There’s a big difference between the nutrition level of meats from the massive factory farming operations and pastured, grass-fed animals.
Let’s start with a few things to consider when you shop for your dog’s raw meat. First, here’s what you need to know about factory farming.
Concentrated Animal Feeding Operations
Most of the beef produced in the United States comes from concentrated animal feeding operations (CAFO). They’ve led to the demise of the family farm and a change in the standard of farming practices.
CAFOs can contain tens of thousands of cattle, confined in close quarters. These feedlots enable beef producers to control the environment and fatten animals as quickly as possible. Once calves are weaned at 7 to 9 months of age, they’re brought to these facilities where they live out their days in congested conditions, indoors or in open feedlots.
What Is Grain-Fed Beef?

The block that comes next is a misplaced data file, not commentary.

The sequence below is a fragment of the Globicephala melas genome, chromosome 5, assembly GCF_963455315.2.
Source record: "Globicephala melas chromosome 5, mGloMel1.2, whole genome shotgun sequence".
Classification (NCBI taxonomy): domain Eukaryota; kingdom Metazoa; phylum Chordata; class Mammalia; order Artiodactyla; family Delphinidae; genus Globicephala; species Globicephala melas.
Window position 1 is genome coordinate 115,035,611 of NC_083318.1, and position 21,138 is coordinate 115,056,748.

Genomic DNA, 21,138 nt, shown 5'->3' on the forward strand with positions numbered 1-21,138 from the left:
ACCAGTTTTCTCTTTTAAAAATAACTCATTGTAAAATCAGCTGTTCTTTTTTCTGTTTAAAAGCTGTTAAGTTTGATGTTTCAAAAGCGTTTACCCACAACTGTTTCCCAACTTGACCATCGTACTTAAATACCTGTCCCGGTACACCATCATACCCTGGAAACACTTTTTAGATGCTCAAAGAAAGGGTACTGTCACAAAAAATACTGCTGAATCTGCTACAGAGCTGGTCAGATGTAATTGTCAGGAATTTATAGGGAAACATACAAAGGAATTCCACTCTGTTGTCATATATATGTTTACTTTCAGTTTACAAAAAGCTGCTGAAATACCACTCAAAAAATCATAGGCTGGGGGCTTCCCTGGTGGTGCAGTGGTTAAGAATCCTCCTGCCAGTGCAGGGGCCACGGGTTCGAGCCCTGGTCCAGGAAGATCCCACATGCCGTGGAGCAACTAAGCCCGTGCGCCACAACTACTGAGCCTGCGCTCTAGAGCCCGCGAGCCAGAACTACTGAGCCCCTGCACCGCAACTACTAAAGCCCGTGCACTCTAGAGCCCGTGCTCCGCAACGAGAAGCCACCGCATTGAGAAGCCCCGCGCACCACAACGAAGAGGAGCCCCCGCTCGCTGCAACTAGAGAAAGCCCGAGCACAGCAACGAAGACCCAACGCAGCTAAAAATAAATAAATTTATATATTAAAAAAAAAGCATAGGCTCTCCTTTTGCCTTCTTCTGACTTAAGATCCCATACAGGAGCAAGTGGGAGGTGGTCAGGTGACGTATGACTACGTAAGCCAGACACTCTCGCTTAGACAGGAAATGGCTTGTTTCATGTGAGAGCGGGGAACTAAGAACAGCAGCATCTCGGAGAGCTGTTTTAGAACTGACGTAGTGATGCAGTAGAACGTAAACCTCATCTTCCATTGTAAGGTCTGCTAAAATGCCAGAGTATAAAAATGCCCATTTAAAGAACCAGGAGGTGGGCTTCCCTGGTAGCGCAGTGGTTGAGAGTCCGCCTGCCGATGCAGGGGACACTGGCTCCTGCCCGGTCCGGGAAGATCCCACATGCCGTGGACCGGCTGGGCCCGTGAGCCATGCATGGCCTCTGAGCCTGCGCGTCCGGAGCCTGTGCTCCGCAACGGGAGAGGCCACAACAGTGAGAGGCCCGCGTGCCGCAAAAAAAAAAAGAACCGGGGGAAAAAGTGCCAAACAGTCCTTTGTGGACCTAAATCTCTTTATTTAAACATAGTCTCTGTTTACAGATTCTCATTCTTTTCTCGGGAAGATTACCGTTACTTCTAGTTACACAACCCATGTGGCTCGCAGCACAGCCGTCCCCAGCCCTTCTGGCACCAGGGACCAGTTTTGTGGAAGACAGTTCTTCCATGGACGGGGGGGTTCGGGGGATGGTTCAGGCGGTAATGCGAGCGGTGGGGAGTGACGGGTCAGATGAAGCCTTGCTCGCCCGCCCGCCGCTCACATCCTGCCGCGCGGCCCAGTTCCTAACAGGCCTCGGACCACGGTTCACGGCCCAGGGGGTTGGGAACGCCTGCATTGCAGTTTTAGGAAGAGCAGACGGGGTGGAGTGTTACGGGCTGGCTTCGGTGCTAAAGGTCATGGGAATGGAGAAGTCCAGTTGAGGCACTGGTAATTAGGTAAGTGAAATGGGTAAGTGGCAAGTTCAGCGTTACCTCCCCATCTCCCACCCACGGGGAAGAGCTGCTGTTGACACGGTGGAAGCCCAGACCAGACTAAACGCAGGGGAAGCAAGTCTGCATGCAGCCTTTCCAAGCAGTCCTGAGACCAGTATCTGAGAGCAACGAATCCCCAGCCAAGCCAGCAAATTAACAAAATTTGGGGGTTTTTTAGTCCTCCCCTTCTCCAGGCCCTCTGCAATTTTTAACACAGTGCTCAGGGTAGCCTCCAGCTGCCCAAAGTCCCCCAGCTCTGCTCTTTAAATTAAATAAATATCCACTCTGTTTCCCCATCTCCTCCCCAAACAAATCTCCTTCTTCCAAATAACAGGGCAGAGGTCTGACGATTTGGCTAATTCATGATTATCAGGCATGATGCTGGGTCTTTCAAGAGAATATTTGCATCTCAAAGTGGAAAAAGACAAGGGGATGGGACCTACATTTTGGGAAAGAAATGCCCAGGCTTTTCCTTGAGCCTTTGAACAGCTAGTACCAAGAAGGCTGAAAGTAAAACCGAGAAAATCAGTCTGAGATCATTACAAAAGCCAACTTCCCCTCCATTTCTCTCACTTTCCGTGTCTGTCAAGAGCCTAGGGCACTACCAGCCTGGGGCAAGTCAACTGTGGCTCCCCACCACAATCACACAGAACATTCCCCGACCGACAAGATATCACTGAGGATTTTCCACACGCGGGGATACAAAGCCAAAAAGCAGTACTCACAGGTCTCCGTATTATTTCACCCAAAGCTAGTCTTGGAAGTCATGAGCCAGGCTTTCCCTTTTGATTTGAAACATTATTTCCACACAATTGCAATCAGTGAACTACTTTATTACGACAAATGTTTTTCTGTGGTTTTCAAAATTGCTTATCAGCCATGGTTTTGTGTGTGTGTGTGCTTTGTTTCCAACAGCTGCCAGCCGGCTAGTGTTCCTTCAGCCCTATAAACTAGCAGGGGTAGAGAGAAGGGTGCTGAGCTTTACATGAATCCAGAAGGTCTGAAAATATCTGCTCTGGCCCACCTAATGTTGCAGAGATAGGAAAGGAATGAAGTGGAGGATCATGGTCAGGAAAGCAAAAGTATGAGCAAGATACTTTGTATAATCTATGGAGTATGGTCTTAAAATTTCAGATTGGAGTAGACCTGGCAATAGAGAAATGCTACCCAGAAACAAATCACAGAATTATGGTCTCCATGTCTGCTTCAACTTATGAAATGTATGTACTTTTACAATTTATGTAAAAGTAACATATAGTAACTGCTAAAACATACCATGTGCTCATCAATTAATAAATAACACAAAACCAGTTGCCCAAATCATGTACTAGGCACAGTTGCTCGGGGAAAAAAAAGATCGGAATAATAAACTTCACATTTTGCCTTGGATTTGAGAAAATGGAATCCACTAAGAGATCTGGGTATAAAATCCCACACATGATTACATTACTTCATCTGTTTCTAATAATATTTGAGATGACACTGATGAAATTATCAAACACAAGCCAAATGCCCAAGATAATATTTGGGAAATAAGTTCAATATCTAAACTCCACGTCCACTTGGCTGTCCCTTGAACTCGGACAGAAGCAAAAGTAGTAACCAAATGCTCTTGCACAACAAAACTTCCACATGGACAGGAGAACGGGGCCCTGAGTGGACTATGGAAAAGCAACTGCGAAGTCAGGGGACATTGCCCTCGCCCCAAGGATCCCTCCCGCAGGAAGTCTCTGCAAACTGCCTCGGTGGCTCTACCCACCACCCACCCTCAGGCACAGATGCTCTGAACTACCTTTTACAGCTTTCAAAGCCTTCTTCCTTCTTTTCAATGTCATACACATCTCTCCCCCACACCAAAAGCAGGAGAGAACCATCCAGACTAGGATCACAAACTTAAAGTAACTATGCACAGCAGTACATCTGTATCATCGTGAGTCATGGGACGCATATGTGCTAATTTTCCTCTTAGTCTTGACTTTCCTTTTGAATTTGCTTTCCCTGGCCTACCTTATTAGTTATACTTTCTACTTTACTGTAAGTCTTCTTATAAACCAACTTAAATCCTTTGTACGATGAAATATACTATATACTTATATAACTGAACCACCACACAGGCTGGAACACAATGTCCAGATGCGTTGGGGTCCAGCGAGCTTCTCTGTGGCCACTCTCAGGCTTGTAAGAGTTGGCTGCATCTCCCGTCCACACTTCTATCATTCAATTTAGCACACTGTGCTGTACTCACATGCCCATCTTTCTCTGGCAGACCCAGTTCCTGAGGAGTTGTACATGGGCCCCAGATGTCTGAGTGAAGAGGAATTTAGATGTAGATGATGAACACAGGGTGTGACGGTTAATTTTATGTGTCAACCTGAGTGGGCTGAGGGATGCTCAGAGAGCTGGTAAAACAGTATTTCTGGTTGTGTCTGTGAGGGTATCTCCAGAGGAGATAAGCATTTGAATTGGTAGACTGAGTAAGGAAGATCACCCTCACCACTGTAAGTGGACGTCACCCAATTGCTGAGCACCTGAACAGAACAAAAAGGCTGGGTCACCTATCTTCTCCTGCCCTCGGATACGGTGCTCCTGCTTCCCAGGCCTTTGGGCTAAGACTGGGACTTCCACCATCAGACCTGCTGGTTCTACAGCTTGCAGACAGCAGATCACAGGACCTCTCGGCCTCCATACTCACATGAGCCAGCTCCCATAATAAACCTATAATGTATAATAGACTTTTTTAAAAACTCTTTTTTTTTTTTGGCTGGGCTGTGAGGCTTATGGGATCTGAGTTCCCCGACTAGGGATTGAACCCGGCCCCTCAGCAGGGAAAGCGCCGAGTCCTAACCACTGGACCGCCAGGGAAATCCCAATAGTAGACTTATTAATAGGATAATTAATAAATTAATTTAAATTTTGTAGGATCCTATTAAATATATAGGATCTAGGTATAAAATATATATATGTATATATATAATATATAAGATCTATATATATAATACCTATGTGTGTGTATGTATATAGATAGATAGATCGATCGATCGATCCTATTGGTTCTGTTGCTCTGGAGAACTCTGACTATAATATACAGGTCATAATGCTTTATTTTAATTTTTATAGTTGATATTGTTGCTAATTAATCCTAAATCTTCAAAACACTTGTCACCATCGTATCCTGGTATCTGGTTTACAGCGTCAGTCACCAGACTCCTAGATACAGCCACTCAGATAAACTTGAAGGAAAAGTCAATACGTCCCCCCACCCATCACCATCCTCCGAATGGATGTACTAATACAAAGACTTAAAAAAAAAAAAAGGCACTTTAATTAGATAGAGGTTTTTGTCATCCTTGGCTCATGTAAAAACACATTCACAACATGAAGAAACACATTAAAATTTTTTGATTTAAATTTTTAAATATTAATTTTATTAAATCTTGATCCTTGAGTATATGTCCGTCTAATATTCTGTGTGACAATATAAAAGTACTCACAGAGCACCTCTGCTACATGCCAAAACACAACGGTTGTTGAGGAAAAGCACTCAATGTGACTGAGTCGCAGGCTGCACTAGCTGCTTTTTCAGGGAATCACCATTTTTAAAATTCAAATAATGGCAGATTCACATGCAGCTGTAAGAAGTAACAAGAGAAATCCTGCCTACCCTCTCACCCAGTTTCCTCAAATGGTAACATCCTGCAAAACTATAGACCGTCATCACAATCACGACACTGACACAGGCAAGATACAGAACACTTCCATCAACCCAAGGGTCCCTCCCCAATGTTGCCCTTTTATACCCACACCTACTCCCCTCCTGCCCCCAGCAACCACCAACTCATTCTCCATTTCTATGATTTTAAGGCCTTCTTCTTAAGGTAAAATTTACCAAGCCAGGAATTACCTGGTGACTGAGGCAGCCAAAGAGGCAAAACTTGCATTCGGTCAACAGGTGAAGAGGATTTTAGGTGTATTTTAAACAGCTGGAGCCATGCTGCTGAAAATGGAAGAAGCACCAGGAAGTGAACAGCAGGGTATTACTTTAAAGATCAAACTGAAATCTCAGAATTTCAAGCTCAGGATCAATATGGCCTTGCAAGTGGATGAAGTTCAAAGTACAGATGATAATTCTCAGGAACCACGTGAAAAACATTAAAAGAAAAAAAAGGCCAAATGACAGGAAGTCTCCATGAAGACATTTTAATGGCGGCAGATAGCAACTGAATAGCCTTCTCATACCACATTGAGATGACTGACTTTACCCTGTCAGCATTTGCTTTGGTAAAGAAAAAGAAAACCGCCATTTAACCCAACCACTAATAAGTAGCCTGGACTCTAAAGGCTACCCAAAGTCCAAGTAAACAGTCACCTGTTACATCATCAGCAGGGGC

Grain is only one ingredient in the diet of cows raised on feedlots. Feedlots offer factory-style efficiency so calves gain weight quickly on a diet of corn, soy and grain distillates (leftovers from biofuel operations) and “by-product feedstuff.” That can include by-products from the distilling industry, potato waste, orange peels, and even candy. Feeding genetically modified (GMO) grains to cows is part of the practice too.
And each year these animals are given millions of pounds of non-therapeutic medicine, growth hormones and supplements to promote faster growth. These operations house thousands of animals so they’re given low-dose antibiotics and antimicrobials to make up for the unsanitary, stressful and crowded conditions. It’s considered a successful operation when cows get to market weight in less than a year.